JOVITA M. ROSS-GORDON is a professor of adult, professional and community education at Texas State University.
AMY D. ROSE is professor emerita of adult and higher education at Northern Illinois University.
CAROL E. KASWORM is W. Dallas Herring Professor emerita of adult and community college education at North Carolina State University.
Adult and continuing education is an important segment of the?education enterprise. It creates and transforms structures, strategies, delivery systems, and policies that focus upon the effective facilitation and impact of adult learning. And it provides leadership and advocacy for those who serve adults within organizations and within our society. Adult learners come from all walks of life; adult and continuing educators reflect this diversity of place, identity, and knowledge of particular contexts, life or work roles, and specialized expertise in adult learning, program designs, and administration of learning settings.
Whether adults are engaged in self-directed learning, in face-to-face learning groups, or through various learning designs offered via audio and video technology, they seek out learning for many reasons. These include the desire for improved skills, for information, and for deeper knowledge about themselves, their families, institutions, and communities. Consider the myriad of contexts for adult learning, whether through formal or nonformal educational programs offered by providers such as educational organizations, government agencies, professional associations, or workplaces; or though informal learning, either in communities or self-directed with the aid of modern technologies and social networks-adult learning is ubiquitous. Of importance is the growing emphasis on professionalization and specialization and of adults seeking out adult learning resources and expertise to enhance innovative practices, such as participation in continuing medical education, military professional development, or creative exploration of uses of technology for teaching adults in online environments. Adult learners are an important and significant segment of the learning society.
For you as the reader, this text provides an exploration of this world of adult learners, the profession of adult and continuing education, and the broader social contexts of adult learning. Key insights and updated theory and research, as well as the continuing dilemmas faced by adult and continuing educators, are considered. The book will acquaint you with the historic foundations of more than one hundred years ago in the United States, when professional educators gathered together to form the first professional organization committed to serving fellow adult educators and adult learners. It will also introduce you to key resources of the field of adult and continuing education, beginning with the first edited handbook volume, the 1934 Handbook of Adult and Continuing Education (Rowden, 1934) and subsequent handbooks, as well as the first foundations text coauthored by Merriam and Darkenwald (Darkenwald & Merriam, 1982) approximately thirty-five years ago. And it builds upon the more recent updated Merriam and Brockett introductory editions of The Profession and Practice of Adult Education (Merriam & Brockett, 1997, 2007).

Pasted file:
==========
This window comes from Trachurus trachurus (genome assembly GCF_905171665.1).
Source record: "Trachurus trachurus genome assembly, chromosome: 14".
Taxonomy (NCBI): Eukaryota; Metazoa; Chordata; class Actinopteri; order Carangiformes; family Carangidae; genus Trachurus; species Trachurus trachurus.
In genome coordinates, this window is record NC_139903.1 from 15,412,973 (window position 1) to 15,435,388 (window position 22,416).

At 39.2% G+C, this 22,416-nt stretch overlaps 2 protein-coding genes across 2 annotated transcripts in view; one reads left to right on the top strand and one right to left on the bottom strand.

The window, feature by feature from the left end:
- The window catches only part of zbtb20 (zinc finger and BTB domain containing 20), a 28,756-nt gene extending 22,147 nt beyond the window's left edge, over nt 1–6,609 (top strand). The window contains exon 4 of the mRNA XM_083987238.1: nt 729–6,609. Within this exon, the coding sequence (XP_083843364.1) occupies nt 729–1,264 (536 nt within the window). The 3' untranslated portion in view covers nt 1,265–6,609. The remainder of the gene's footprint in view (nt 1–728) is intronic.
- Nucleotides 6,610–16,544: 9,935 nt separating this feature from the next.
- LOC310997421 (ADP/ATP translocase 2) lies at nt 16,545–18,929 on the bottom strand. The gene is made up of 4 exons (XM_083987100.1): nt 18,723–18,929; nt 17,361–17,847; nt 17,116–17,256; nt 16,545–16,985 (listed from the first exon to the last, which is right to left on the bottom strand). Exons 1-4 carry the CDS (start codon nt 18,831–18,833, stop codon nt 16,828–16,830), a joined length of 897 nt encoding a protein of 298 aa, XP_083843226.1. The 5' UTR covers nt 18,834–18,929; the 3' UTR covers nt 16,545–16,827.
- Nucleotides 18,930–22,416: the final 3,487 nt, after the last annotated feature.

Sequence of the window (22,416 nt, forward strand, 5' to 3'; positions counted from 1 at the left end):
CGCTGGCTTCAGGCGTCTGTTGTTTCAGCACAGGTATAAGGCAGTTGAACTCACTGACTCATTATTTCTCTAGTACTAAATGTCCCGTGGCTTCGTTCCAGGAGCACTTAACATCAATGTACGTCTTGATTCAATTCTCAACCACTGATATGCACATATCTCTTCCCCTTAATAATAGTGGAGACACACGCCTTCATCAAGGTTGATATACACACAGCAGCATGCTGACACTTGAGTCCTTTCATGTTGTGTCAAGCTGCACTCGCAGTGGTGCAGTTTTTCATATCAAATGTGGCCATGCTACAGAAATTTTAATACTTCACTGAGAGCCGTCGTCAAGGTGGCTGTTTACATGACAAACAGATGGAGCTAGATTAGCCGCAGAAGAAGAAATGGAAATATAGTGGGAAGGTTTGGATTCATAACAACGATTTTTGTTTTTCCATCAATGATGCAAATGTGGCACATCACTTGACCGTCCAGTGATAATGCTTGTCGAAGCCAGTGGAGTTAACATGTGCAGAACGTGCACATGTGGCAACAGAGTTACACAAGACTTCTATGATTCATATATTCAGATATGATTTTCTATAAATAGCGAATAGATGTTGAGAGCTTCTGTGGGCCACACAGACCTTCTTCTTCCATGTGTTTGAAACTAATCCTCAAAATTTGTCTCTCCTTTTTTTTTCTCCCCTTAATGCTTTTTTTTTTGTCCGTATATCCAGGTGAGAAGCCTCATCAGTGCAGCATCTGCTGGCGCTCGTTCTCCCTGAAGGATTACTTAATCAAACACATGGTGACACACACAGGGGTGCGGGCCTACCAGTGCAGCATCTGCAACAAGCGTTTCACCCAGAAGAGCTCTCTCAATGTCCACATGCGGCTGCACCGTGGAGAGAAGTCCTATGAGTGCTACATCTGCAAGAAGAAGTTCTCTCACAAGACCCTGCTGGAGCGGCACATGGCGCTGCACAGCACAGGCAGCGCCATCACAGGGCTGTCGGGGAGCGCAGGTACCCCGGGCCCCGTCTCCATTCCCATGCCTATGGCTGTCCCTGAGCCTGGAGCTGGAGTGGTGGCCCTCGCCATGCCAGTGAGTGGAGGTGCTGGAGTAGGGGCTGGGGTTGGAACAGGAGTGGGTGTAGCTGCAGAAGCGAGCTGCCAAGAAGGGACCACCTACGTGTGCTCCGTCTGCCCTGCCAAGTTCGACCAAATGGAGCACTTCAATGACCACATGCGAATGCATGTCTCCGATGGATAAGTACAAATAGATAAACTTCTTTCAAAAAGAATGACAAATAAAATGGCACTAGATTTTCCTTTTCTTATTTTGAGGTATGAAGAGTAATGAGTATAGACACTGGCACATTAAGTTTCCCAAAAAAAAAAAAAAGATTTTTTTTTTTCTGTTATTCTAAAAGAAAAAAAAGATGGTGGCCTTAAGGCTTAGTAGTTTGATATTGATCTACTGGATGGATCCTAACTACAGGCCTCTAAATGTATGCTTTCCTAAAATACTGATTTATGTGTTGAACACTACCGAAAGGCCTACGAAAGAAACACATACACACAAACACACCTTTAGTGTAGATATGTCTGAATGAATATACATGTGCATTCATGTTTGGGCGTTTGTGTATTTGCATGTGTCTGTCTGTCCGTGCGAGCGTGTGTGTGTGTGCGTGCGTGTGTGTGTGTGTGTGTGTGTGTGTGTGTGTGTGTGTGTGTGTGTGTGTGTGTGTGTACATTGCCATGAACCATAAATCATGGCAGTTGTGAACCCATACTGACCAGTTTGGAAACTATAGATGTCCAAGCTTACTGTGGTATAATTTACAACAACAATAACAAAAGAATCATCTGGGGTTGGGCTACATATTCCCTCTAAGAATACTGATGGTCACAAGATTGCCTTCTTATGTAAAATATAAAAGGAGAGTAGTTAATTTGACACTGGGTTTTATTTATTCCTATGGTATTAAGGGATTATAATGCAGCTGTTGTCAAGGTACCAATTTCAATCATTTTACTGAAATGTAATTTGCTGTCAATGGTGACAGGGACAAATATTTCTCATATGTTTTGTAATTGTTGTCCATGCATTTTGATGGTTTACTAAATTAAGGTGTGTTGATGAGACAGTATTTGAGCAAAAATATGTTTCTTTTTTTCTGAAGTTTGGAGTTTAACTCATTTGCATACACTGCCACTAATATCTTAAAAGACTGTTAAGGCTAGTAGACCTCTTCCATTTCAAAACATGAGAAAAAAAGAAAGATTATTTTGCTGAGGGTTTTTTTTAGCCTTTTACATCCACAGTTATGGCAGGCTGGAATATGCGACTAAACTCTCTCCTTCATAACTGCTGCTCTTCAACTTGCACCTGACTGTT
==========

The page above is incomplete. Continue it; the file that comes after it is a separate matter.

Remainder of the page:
This current text represents a contemporary overview of the adult and continuing education profession. It offers baseline descriptions of key aspects of the knowledge of the field and, we hope, offers encouragement to new entrants into the field to focus upon best practices and future pursuits in professional development. Whether you are committed to serving adults in communities, in the workplace, in educational organizations, or through other formal and nonformal settings, your work can be enhanced and nurtured through a broad understanding of the development and the current status of the field.
This book is designed to be a foundational text for beginning graduate students, primarily at the master's level, as well as for professionals engaged in practice in the field. Because adult education is a field that does not require any specified credential or license, the majority of beginning professionals and graduate students have a limited understanding of the breadth of adult and continuing education. They typically are grounded in their own context of practice and specific adult learner group. And they typically possess a limited awareness of the broader field of adult learners as well as of research, theory, and practice in adult and continuing education. Therefore, a foundations text serves a crucial need in the field-of acquainting practitioners and emerging scholars alike with the historical and contemporary context of the field and its place in society. Our aim is to provide an up-to-date compendium of current understandings for practitioners and also to provide assistance in understanding for those professionals and practitioners who work with adult learners outside of traditional adult and continuing education contexts. This text may also have potential value for practitioners and students in other countries who desire to understand the current status of American adult and continuing education.